Bruner: Who has interest in a railroad? Who is producing things that they can move right now on rail that they wouldn't move on truck? See, if you have a product that is going to many places, if you put it on rail it's just going to one place. If you put it on truck, it's much easier to diversify. Some will go to Redding, some will go to the Bay Area.

A lot of people will say even if there was a railroad, I'm still using trucks, because it serves my interests better as a business.

Journal: Who are we talking about?

Bruner: I don't want to say any names. Local businesses.

I was always curious about this idea of the railroad, too. But to use Patrick's phrase -- what was it you said? "God's not quite done with that country yet"? Maybe the engineers are going to tell us that they can build it so it will never slide again. But think about this, now. Once you've built it, you've spent $150 million. That $150 million -- we could have put up, what? Four or five hospitals? Some schools? Rebuilt our own roads?

Resources. $150 million. Would you rather take that $150 million put that into health care, education, infrastructure and a variety of other projects we could think of around here, or would you rather try to build the railroad and hope that maybe something could be done with it? Would we ever make that money back? Or if you have $150 million and gave it to residents here -- $150 million, there's 130,000 people here, so everybody in Humboldt County gets $1,000 dollars. I'm betting that creates more economic development in a matter of five years than a railroad would.

Extreme example, but you see what I'm saying. I'd rather use those funds elsewhere. I think the railroad's a pipe dream. What are you shipping?


Bruner: There is the big elephant that we haven't touched, gentlemen -- I don't know if you want to get into it.

Cleary: Go.

Bruner: Well, it's the underground economy.

Journal: Ah! You know, I've tried to get answers from people about this. No one seems to know.

Bruner: It's far more important than people realize, or want to realize.

Cleary: Didn't one of your colleagues publish a number of, like, $200 million a year?

Bruner: We kicked it around. I remember the sheriff was talking about, in one article, how he thought that one out of three, or one out of four people -- it was really high -- had some sort of play within the underground economy. Mostly marijuana cultivation, of course.

That was one way to look at it. But then you can back in on the numbers. I'm told -- I can't confirm this -- that we have more restaurants per capita than San Francisco in Humboldt County, which is a very strange thing.

Cleary: Another stat, there ...

Bruner: What's that?

Cleary: Banks. In a time when the number of banks is shrinking rapidly around the country, we're getting new banks. You might want to put a call in, but I understand our bank deposits per capita are significantly higher than the rest of the country.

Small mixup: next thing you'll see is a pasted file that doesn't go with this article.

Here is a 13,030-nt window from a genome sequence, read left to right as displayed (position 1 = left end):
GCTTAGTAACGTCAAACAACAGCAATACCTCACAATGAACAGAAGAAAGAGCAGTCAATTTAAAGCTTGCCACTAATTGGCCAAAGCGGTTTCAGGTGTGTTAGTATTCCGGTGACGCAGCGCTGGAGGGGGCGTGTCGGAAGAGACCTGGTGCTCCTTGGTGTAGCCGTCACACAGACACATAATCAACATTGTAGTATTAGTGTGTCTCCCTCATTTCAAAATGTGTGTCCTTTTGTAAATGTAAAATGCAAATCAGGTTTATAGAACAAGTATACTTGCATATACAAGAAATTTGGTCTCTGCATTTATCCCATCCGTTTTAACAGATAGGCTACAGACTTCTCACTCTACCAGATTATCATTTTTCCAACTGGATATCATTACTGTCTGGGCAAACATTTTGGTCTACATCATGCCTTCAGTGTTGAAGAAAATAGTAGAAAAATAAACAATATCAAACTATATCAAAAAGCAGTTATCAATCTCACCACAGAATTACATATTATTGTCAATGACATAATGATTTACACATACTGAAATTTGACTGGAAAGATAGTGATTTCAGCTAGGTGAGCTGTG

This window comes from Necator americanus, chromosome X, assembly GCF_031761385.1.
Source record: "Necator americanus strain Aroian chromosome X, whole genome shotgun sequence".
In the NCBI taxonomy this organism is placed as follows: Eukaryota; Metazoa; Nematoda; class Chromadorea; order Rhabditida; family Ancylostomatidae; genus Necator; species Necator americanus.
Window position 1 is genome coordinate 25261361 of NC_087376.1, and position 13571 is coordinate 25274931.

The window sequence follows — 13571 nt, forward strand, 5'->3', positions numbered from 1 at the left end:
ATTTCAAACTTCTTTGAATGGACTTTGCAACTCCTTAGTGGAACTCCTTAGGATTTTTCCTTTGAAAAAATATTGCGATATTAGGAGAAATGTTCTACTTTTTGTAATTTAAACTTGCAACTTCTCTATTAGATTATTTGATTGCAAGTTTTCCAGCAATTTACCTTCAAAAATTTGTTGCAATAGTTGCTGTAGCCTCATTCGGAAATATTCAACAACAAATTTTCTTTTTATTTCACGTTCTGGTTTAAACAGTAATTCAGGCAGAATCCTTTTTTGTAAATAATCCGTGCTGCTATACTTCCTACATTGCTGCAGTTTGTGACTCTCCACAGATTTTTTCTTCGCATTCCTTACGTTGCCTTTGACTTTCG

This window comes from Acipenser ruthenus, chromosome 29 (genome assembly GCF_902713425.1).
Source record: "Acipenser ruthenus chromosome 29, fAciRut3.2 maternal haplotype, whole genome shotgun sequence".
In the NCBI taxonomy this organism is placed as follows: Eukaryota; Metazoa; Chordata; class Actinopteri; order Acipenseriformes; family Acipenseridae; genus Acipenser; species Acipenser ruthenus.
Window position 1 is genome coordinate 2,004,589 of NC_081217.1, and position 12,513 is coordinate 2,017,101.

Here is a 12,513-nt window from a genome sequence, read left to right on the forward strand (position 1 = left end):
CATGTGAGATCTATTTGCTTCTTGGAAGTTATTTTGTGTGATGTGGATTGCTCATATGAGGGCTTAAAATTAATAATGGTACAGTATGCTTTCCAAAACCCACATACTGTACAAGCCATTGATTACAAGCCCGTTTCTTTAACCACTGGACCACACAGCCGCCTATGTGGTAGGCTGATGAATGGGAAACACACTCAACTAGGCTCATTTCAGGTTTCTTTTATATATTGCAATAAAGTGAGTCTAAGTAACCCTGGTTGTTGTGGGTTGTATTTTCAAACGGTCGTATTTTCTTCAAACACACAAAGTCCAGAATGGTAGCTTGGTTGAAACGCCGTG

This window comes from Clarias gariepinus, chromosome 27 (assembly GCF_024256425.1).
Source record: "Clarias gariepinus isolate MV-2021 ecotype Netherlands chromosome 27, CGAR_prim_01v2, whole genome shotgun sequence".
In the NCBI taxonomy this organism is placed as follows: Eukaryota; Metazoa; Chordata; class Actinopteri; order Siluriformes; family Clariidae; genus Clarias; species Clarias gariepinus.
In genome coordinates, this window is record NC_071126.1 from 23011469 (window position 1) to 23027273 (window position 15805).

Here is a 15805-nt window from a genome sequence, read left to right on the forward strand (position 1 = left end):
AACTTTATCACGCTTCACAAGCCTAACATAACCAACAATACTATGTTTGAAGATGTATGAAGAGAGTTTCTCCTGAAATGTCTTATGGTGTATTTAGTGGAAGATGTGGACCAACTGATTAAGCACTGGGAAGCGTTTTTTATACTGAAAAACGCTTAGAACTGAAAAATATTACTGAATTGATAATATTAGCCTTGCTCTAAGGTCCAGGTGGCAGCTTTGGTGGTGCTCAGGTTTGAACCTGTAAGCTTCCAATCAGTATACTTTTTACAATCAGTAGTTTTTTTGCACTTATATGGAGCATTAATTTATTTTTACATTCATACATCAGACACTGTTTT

Bruner: That's fascinating. The numbers that we look at, the numbers we see -- they're constantly skewed because of this massive economy that goes on in Humboldt that you can't track. When you get all this influx of money in and you don't know where it's coming from, it sort of skews everything.

What did we say? $200 million? I think it's fair to say that it's as big if not bigger than the timber industry. Whether it's $150 million or $200 million, it's pretty damn big. I don't think there's anyone who's looked at it who says it's less than $150 million.

Journal: But it's fragile, possibly. Any little tweaks in the regulatory system, in prohibition...

Bruner: That's very good. That's why I always laugh, when people say, "Oh, we want to legalize marijuana." That's fine, if you want to do that, but I wonder if you understand that it's going to cost us about $200 million. And then the people go, "Oh, no, the Humboldt bud will always be the best." I promise you that Marlboro and everyone already have plans.

Cleary: On that score, this ties into another point I was going to make. One of the issues that HSU has, and I think that we have, from an economic development point of view, is that when you think of Humboldt County, what do you think of? The brand, if you will, of Humboldt, is not necessarily conducive to recruiting academics, to recruiting business.

Bruner: How many times do you go outside the county and say, "I'm from Humboldt," and it's the snicker, or the "Ohhhh..."

Cleary: I got the snicker in Iceland! But I do think that Humboldt County and Humboldt State need to create an identity for themselves outside that.

Bruner: Can you do that? Can you create an identity, or does the identity happen, based upon the actions you take?

Cleary: You can influence it.

Bruner: Well, how in the world can you shake that identity?

Cleary: You need to come up with something more interesting!

Bruner: If we can't sell the redwoods and the ocean, I'm not sure that we have anything much more interesting That's pretty interesting stuff.

Cleary: OK, here's a radical idea. How about if Humboldt State changed its name?

Bruner: To?

Cleary: I don't know. Redwood State.

Bruner: So you're saying, drop all the value created in the hundred years of branding of Humboldt State. Drop that value because of the stigma that's attached to the name "Humboldt," and start with a re-branding.

Journal: Didn't they just do a study that showed that something like fewer than half of the people in the Bay Area have even heard of Humboldt State?

Cleary: And maybe it's a negative. Because Mom says, "I know what goes on in Humboldt. You're not going to Humboldt!" But if it was Spituli State -- "Oh, where's that?" "In Arcata." "Oh, OK."

Bruner: Did you just come up with that?

Cleary: What? Spituli?

Bruner: No, the idea of renaming the thing.

Cleary: Yeah, no, I just came up with that.

Bruner: That's not bad.

Cleary: Is that my good idea of the day?

Bruner: It's not bad. Because what are you going to do, spend hundreds of thousands of dollars on a marketing campaign? "Humboldt: It's Not Just Dope."

Cleary: That's my rule in life -- to have one good idea a day.